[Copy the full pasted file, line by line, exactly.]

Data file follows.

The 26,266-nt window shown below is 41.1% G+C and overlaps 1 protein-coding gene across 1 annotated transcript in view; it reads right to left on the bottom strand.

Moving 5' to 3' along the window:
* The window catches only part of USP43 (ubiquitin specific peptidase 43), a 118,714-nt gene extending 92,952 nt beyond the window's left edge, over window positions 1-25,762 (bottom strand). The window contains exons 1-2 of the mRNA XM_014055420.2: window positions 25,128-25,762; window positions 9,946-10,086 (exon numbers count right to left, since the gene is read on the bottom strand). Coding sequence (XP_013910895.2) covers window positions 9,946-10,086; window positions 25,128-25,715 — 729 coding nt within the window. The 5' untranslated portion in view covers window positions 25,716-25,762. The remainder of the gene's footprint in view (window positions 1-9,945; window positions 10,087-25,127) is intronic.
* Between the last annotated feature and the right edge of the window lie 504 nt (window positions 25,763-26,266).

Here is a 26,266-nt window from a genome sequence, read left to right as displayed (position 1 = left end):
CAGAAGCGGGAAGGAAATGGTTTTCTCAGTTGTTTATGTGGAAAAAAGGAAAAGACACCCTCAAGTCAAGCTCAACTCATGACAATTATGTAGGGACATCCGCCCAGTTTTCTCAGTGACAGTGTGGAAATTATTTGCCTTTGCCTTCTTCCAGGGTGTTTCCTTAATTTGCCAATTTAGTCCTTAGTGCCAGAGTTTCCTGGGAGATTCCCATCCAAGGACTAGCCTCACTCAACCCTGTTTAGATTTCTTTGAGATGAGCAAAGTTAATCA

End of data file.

The 26,266-nt window shown below is 41.1% G+C and overlaps 1 protein-coding gene across 1 annotated transcript in view; it reads right to left on the bottom strand.

Moving 5' to 3' along the window:
* The window catches only part of USP43 (ubiquitin specific peptidase 43), a 118,714-nt gene extending 92,952 nt beyond the window's left edge, over window positions 1-25,762 (bottom strand). The window contains exons 1-2 of the mRNA XM_014055420.2: window positions 25,128-25,762; window positions 9,946-10,086 (exon numbers count right to left, since the gene is read on the bottom strand). Coding sequence (XP_013910895.2) covers window positions 9,946-10,086; window positions 25,128-25,715 — 729 coding nt within the window. The 5' untranslated portion in view covers window positions 25,716-25,762. The remainder of the gene's footprint in view (window positions 1-9,945; window positions 10,087-25,127) is intronic.
* Between the last annotated feature and the right edge of the window lie 504 nt (window positions 25,763-26,266).

Here is a 26,266-nt window from a genome sequence, read left to right as displayed (position 1 = left end):
CAGAAGCGGGAAGGAAATGGTTTTCTCAGTTGTTTATGTGGAAAAAAGGAAAAGACACCCTCAAGTCAAGCTCAACTCATGACAATTATGTAGGGACATCCGCCCAGTTTTCTCAGTGACAGTGTGGAAATTATTTGCCTTTGCCTTCTTCCAGGGTGTTTCCTTAATTTGCCAATTTAGTCCTTAGTGCCAGAGTTTCCTGGGAGATTCCCATCCAAGGACTAGCCTCACTCAACCCTGTTTAGATTTCTTTGAGATGAGCAAAGTTAATCA